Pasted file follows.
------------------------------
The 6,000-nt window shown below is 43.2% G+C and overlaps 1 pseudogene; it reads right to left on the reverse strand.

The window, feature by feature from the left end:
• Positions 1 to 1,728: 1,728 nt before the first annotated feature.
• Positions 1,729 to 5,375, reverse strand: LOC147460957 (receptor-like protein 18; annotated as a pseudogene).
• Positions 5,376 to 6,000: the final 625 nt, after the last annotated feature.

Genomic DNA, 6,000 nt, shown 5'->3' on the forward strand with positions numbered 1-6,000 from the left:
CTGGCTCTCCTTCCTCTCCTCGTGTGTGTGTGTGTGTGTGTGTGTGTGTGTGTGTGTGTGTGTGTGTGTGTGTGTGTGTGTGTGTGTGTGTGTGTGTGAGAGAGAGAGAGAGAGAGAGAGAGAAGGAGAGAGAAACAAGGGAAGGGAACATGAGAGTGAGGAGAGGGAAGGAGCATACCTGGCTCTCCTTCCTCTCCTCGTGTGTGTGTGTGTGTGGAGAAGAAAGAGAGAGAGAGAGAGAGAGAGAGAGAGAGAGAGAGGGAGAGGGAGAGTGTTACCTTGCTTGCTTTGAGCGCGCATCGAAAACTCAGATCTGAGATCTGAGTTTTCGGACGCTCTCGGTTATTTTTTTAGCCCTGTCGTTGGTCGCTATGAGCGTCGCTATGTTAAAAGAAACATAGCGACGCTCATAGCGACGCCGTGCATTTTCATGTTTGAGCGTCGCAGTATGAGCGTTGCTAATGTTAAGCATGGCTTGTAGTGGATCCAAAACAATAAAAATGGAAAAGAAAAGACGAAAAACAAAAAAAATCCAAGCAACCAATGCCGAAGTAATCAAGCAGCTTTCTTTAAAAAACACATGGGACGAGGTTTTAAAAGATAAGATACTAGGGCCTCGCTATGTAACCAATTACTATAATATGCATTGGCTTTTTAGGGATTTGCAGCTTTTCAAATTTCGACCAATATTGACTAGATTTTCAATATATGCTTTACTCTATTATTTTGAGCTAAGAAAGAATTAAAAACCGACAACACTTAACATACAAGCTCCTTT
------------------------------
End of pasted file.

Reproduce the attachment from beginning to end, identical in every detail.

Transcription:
The 6,000-nt window shown below is 43.2% G+C and overlaps 1 pseudogene; it reads right to left on the reverse strand.

The window, feature by feature from the left end:
• Positions 1 to 1,728: 1,728 nt before the first annotated feature.
• Positions 1,729 to 5,375, reverse strand: LOC147460957 (receptor-like protein 18; annotated as a pseudogene).
• Positions 5,376 to 6,000: the final 625 nt, after the last annotated feature.

Genomic DNA, 6,000 nt, shown 5'->3' on the forward strand with positions numbered 1-6,000 from the left:
CTGGCTCTCCTTCCTCTCCTCGTGTGTGTGTGTGTGTGTGTGTGTGTGTGTGTGTGTGTGTGTGTGTGTGTGTGTGTGTGTGTGTGTGTGTGTGTGTGAGAGAGAGAGAGAGAGAGAGAGAGAAGGAGAGAGAAACAAGGGAAGGGAACATGAGAGTGAGGAGAGGGAAGGAGCATACCTGGCTCTCCTTCCTCTCCTCGTGTGTGTGTGTGTGTGGAGAAGAAAGAGAGAGAGAGAGAGAGAGAGAGAGAGAGAGAGAGGGAGAGGGAGAGTGTTACCTTGCTTGCTTTGAGCGCGCATCGAAAACTCAGATCTGAGATCTGAGTTTTCGGACGCTCTCGGTTATTTTTTTAGCCCTGTCGTTGGTCGCTATGAGCGTCGCTATGTTAAAAGAAACATAGCGACGCTCATAGCGACGCCGTGCATTTTCATGTTTGAGCGTCGCAGTATGAGCGTTGCTAATGTTAAGCATGGCTTGTAGTGGATCCAAAACAATAAAAATGGAAAAGAAAAGACGAAAAACAAAAAAAATCCAAGCAACCAATGCCGAAGTAATCAAGCAGCTTTCTTTAAAAAACACATGGGACGAGGTTTTAAAAGATAAGATACTAGGGCCTCGCTATGTAACCAATTACTATAATATGCATTGGCTTTTTAGGGATTTGCAGCTTTTCAAATTTCGACCAATATTGACTAGATTTTCAATATATGCTTTACTCTATTATTTTGAGCTAAGAAAGAATTAAAAACCGACAACACTTAACATACAAGCTCCTTT